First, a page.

Real and not pretended service is the great lesson which Jeremiah at this time enforced, and in so doing he excited the animosity of his foes by the very truth of the charges that he brought against them. In opposition to those who still advocated alliance with Egypt against Babylon, he declared that the latter would assuredly prevail, and illustrated his words by the symbol of the potter’s clay and the breaking of the earthen vessel (Jeremiah 18, 19).
The fourth year of Jehoiakim’s reign (605 b.c.) gave noteworthy proof of Jeremiah’s prescience. Nebuchadnezzar, king of Babylon, defeated the army of Necho at Carchemish on the Euphrates, and, advancing into Palestine, drove many, including the Rechabites (c.35), to seek shelter within the walls of Jerusalem. The conqueror advanced to the capital and bore away both captives and sacred vessels to Babylon (2 Chronicles 36:6-7). The complete overthrow was deferred, only because of Nebuchadnezzar’s hasty return home on the report of his father’s illness, in order to secure his succession to the throne. From this time forth Jeremiah’s forecasts assume an air of greater definiteness. He speaks no longer, as in Jeremiah 1:14; Jeremiah 6:1, of an enemy from ’the north,’ but declares plainly that the king of Babylon, as God’s instrument of punishment, is destined to prevail, urges submission, and promises that those who abide by his counsel shall be left undisturbed in their land. The rest, though captivity for seventy years is to be their lot, shall in the end be restored. Probably it was soon after the battle of Carchemish that there occurred the scene of the king’s burning of the prophet’s roll and repudiation of his warnings (Jeremiah 36). From this time till the end of Jehoiakim’s reign Jeremiah seems to have been absent from Jerusalem. The king received no more warnings. After three years’ payment as vassal of the tribute which he yearned to spend upon self-indulgence, he rebelled, was attacked by bands of Chaldeans and others, and probably in an engagement with some of them, came to a violent end and a dishonoured burial (Jeremiah 22:18-19).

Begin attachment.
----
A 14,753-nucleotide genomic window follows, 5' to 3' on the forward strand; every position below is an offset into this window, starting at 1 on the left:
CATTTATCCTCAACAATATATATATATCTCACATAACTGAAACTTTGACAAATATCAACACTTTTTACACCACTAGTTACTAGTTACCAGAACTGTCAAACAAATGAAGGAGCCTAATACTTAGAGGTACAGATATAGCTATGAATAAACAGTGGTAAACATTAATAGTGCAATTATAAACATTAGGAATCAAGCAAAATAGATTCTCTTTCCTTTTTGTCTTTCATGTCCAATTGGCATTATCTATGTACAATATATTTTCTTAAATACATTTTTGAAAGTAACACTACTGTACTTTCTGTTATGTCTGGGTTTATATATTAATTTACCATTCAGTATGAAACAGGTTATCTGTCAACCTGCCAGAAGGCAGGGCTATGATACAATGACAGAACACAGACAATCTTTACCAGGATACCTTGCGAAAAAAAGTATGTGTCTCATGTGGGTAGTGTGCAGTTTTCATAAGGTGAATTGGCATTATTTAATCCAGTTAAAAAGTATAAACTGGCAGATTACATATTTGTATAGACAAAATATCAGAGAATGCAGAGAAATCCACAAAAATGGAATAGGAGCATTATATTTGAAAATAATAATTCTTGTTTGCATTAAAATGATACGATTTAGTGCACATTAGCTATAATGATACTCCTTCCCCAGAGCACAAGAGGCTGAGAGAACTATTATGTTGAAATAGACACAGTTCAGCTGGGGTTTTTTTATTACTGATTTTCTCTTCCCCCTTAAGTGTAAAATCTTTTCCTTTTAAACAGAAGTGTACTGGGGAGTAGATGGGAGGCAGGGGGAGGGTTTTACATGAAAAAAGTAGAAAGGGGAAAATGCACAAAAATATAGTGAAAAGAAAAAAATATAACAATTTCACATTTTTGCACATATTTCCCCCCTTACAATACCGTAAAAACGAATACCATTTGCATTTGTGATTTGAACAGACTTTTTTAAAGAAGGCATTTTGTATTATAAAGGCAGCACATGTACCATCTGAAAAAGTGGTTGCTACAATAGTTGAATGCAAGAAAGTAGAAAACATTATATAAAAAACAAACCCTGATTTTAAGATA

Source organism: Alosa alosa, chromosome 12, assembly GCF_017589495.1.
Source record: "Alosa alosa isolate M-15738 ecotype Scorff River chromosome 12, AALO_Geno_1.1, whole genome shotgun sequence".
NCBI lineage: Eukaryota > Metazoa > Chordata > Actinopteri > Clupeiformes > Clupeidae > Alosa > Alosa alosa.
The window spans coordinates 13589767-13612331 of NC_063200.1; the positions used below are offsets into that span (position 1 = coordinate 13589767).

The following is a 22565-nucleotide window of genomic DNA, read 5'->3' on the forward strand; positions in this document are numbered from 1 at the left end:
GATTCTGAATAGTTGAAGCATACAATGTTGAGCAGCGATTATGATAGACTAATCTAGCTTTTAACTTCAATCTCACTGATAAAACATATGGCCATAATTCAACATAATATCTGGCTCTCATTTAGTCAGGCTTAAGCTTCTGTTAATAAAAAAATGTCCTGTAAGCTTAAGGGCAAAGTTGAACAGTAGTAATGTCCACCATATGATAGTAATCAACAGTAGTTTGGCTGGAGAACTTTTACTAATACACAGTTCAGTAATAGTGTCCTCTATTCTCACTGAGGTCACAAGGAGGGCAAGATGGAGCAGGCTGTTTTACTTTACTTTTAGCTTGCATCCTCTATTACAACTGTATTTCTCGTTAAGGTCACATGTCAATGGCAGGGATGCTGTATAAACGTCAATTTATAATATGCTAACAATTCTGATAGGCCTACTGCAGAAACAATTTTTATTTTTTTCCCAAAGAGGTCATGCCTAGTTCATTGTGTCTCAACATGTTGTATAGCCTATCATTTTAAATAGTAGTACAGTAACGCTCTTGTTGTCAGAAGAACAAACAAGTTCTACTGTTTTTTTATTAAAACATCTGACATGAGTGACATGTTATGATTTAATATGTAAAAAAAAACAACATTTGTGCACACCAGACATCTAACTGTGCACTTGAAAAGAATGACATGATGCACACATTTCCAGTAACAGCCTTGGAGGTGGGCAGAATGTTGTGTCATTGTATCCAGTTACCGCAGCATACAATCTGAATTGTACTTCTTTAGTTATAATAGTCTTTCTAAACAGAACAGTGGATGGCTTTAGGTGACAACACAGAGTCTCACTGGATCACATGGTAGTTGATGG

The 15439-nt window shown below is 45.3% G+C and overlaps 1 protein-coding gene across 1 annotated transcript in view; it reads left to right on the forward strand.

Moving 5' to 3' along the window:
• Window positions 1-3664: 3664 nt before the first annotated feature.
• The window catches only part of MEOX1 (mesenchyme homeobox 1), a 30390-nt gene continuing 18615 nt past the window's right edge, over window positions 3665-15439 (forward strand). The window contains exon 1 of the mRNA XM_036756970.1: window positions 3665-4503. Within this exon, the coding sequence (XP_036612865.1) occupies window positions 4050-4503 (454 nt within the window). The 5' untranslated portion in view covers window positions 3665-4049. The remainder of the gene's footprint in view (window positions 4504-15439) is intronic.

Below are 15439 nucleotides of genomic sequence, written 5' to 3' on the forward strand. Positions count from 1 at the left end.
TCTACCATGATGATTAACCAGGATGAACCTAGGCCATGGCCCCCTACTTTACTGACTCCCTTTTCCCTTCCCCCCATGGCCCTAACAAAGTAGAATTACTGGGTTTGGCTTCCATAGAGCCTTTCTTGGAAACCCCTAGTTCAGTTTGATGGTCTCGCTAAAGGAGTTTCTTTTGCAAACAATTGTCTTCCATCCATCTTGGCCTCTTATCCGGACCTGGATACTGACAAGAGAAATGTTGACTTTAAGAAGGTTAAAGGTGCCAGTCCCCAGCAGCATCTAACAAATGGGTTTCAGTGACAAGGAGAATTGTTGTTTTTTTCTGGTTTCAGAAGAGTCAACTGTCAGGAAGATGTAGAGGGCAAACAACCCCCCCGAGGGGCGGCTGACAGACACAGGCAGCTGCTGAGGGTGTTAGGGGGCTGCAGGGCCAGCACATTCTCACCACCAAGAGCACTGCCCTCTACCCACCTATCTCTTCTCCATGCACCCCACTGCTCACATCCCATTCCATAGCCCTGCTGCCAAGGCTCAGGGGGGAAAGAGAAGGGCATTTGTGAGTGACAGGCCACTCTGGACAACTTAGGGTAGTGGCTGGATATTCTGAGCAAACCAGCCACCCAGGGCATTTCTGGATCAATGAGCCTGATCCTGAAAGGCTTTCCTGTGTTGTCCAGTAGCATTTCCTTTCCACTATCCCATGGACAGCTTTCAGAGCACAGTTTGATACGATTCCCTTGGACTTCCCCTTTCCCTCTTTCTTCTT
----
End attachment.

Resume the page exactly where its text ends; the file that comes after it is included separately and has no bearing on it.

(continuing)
Reign of Jehoiachin (the Jeconiah of Jeremiah 24:1, and the Coniah of Jeremiah 22:24, Jeremiah 22:28) 597 b.c. He was the son of Jehoiakim, was set up by Nebuchadnezzar, and, like his uncle Jehoahaz, reigned but three months, when he and the flower of the community with him (the ’good figs’ of Jeremiah 24) were deported to Babylon. After thirty-six years’ imprisonment he was released by Nebuchadnezzar’s son and successor, Evil-merodach (Jeremiah 52:31). To this period belongs Jeremiah 13, with its acted symbol of the linen girdle.
Reign of Zedekiah, 597-586 b.c. He was the youngest son of Josiah, well disposed, but utterly weak. He showed more disposition than his predecessors had done to consult with Jeremiah (Jeremiah 37:17-21; Jeremiah 38:14-28), and under his advice to submit to Babylon. On the other hand, he was devoid of any real zeal for religion, and yielded, now to the suggestions of the prophet, now to those of the princes, who advocated resistance, either single-handed or in alliance with Egypt. Thus he was virtually powerless against the strong wills and more vigorous leaders opposed to him (Jeremiah 38:5, Jeremiah 38:25). To the worthiest part of the nation, who were in captivity, Jeremiah writes a letter of comfort (Jeremiah 29), advising submission, and promising restoration in due time.